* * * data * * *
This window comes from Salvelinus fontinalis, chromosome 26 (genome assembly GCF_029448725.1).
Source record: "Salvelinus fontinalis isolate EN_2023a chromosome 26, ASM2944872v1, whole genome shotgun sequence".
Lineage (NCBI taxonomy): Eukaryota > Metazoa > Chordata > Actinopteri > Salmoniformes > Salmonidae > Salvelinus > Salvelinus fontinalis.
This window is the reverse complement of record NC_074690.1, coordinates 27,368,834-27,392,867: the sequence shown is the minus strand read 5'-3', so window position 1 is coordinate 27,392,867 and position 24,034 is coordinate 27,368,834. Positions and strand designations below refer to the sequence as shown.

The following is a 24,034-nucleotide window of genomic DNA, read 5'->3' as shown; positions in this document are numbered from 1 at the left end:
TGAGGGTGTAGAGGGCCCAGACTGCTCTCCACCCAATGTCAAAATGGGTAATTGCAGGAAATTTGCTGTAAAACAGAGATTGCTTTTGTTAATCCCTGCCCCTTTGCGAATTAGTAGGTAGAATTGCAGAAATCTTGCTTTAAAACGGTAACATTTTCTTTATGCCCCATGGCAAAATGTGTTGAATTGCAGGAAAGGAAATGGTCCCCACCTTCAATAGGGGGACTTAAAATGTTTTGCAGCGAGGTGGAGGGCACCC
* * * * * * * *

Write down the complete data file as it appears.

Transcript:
This window comes from Salvelinus fontinalis, chromosome 26 (genome assembly GCF_029448725.1).
Source record: "Salvelinus fontinalis isolate EN_2023a chromosome 26, ASM2944872v1, whole genome shotgun sequence".
Lineage (NCBI taxonomy): Eukaryota > Metazoa > Chordata > Actinopteri > Salmoniformes > Salmonidae > Salvelinus > Salvelinus fontinalis.
This window is the reverse complement of record NC_074690.1, coordinates 27,368,834-27,392,867: the sequence shown is the minus strand read 5'-3', so window position 1 is coordinate 27,392,867 and position 24,034 is coordinate 27,368,834. Positions and strand designations below refer to the sequence as shown.

The following is a 24,034-nucleotide window of genomic DNA, read 5'->3' as shown; positions in this document are numbered from 1 at the left end:
TGAGGGTGTAGAGGGCCCAGACTGCTCTCCACCCAATGTCAAAATGGGTAATTGCAGGAAATTTGCTGTAAAACAGAGATTGCTTTTGTTAATCCCTGCCCCTTTGCGAATTAGTAGGTAGAATTGCAGAAATCTTGCTTTAAAACGGTAACATTTTCTTTATGCCCCATGGCAAAATGTGTTGAATTGCAGGAAAGGAAATGGTCCCCACCTTCAATAGGGGGACTTAAAATGTTTTGCAGCGAGGTGGAGGGCACCC